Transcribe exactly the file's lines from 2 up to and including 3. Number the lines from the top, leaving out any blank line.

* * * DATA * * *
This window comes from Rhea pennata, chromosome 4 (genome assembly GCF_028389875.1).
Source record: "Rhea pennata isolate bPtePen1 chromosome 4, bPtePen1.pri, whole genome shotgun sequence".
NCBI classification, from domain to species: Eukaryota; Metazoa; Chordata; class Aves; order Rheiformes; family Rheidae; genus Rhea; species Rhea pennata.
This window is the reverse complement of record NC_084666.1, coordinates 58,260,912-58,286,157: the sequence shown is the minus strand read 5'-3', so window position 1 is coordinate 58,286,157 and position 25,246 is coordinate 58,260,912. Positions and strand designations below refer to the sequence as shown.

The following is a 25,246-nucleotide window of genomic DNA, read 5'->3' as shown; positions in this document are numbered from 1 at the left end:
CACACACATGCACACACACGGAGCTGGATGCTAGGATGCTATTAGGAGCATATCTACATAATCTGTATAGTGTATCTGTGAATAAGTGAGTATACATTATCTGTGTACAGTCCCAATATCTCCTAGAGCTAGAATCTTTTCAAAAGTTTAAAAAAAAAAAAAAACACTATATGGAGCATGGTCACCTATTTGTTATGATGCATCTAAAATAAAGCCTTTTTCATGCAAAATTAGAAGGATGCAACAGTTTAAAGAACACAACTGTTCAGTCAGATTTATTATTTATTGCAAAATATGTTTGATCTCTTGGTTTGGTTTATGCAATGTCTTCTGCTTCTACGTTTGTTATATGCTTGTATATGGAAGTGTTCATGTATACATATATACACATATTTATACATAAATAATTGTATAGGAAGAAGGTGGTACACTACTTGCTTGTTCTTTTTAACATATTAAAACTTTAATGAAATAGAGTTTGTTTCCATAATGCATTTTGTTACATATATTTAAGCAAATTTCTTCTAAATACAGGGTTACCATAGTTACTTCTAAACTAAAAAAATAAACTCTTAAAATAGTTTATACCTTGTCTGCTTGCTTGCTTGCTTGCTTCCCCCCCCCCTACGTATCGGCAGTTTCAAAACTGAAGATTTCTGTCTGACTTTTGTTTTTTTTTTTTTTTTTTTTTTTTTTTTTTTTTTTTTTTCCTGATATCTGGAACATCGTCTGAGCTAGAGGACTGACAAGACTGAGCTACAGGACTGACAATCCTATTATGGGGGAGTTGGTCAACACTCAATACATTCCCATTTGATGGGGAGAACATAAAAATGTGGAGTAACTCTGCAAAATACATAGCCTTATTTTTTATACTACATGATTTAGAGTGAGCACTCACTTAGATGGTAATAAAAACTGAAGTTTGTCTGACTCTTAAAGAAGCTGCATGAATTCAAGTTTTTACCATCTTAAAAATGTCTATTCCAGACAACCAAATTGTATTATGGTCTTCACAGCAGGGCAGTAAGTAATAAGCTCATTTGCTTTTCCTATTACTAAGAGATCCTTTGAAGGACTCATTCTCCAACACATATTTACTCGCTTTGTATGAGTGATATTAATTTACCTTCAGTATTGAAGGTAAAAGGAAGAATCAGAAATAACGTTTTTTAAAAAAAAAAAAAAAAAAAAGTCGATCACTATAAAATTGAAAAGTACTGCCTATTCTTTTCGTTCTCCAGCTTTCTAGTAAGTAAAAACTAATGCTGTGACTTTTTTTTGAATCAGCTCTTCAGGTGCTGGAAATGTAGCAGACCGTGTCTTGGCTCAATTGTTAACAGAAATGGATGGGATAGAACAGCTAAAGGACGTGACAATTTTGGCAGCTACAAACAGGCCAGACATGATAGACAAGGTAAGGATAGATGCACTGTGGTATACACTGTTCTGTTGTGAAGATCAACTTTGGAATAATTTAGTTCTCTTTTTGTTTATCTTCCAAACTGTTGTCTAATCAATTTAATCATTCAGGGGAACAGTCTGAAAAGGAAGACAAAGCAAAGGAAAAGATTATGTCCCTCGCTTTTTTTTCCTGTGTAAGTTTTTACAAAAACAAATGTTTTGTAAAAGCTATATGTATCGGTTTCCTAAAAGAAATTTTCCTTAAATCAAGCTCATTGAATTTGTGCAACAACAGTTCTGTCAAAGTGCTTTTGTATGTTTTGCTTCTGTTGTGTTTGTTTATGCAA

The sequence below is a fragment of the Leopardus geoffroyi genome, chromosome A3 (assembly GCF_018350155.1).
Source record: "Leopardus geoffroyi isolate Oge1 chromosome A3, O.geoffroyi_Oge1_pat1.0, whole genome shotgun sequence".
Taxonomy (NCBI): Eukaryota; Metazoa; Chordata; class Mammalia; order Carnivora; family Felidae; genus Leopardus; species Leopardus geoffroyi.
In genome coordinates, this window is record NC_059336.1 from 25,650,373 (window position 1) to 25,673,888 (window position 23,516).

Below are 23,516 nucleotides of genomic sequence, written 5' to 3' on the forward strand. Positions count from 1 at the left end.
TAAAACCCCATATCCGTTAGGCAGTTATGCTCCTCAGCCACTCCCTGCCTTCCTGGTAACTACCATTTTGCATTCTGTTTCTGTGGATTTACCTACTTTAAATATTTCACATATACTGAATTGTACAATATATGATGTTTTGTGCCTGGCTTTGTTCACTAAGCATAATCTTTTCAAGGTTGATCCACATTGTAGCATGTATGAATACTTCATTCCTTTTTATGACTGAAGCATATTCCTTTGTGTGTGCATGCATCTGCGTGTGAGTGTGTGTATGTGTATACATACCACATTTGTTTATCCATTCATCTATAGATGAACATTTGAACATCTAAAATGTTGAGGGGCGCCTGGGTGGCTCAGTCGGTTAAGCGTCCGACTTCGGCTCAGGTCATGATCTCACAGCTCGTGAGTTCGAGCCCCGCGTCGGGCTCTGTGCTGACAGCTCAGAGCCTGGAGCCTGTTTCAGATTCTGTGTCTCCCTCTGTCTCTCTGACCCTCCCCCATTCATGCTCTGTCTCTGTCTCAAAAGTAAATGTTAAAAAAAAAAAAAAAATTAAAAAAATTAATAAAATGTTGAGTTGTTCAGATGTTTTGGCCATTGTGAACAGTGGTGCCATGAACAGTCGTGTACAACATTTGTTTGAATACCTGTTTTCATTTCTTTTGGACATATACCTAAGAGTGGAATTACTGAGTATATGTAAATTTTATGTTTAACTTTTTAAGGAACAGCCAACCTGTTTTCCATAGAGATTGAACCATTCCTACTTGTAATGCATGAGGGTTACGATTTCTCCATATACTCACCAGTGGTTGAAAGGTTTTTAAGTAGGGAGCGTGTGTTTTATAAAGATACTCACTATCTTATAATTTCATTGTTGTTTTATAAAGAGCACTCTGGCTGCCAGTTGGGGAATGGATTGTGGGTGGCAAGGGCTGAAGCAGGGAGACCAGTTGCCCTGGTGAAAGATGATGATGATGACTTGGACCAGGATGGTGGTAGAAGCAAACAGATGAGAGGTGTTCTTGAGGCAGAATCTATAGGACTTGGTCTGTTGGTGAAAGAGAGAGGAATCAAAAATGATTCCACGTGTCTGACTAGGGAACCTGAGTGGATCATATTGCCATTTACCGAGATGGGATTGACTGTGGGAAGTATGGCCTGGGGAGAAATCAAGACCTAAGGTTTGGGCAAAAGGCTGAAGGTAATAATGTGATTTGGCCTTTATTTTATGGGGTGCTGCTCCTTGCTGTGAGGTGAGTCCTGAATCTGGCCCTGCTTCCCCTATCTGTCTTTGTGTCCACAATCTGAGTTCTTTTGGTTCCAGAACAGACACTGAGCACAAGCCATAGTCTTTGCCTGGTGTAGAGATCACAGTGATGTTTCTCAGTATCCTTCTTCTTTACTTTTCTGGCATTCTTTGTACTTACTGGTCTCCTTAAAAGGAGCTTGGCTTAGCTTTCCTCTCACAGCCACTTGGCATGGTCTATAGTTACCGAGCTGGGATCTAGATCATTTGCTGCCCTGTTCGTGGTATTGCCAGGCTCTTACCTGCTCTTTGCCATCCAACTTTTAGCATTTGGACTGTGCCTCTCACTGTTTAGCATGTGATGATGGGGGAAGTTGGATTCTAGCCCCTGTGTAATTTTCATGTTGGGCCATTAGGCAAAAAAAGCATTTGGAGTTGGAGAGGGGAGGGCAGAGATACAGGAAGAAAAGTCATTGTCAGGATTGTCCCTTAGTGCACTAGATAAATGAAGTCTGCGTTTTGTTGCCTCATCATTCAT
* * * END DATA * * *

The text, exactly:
Source record: "Rhea pennata isolate bPtePen1 chromosome 4, bPtePen1.pri, whole genome shotgun sequence".
NCBI classification, from domain to species: Eukaryota; Metazoa; Chordata; class Aves; order Rheiformes; family Rheidae; genus Rhea; species Rhea pennata.